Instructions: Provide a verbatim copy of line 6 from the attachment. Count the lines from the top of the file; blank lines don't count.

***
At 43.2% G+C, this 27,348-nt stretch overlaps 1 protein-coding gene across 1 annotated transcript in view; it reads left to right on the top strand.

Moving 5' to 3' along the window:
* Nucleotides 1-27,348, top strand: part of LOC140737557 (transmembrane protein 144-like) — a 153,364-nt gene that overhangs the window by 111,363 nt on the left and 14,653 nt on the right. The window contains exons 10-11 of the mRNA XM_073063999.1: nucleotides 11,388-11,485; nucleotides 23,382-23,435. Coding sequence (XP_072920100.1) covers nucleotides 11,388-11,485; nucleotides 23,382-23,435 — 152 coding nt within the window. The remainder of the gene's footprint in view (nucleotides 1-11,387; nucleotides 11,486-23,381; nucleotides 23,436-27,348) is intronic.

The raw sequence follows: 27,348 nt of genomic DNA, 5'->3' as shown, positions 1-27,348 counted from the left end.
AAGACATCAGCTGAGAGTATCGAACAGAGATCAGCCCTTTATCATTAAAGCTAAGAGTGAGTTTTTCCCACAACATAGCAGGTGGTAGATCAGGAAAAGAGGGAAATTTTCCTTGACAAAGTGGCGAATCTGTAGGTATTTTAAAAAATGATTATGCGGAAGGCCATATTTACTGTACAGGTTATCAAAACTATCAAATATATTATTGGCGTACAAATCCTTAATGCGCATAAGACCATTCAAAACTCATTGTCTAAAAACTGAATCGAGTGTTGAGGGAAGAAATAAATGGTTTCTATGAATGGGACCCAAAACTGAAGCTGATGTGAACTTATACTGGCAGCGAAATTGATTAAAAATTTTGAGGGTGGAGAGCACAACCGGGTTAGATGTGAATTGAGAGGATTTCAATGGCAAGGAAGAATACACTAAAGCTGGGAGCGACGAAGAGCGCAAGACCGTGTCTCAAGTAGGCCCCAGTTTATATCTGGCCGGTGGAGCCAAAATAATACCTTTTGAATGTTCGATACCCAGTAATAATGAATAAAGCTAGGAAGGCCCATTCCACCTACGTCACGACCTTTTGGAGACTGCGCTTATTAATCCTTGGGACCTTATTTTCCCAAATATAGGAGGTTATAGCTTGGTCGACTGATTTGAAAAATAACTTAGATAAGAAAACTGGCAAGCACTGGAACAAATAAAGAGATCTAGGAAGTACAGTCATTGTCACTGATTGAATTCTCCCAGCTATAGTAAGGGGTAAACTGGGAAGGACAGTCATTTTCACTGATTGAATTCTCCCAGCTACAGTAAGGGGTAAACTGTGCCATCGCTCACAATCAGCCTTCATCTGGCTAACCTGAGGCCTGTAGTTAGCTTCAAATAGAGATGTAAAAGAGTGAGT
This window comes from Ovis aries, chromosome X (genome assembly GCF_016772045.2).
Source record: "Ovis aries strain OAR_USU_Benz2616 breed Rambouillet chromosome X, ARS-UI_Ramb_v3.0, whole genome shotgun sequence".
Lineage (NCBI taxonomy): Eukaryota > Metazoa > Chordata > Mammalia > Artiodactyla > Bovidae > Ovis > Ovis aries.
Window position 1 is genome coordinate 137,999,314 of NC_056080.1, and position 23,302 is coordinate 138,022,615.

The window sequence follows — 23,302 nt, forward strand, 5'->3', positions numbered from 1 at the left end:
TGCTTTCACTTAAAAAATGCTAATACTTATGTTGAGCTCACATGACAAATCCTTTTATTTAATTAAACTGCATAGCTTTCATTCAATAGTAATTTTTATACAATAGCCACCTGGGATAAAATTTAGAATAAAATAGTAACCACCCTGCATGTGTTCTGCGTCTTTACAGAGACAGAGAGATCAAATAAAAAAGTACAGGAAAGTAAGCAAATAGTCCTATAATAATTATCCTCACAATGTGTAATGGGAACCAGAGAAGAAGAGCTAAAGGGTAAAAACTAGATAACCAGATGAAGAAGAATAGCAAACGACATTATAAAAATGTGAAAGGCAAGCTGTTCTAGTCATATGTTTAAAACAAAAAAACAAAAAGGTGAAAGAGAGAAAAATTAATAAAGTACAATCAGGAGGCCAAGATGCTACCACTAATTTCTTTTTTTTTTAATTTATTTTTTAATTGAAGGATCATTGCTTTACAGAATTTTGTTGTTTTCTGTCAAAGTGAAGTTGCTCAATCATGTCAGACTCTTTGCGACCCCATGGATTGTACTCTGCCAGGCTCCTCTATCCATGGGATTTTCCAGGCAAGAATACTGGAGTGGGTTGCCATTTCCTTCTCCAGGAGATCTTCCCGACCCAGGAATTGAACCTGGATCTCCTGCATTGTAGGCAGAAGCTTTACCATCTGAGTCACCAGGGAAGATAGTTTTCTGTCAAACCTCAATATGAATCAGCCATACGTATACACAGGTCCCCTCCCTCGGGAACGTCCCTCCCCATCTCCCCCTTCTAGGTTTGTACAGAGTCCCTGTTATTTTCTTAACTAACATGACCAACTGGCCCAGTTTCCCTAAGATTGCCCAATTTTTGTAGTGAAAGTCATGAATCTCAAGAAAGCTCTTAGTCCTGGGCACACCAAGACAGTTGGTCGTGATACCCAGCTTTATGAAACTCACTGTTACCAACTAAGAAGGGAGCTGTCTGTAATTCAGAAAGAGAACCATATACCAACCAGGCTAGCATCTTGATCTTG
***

This window comes from Ovis aries, chromosome X (genome assembly GCF_016772045.2).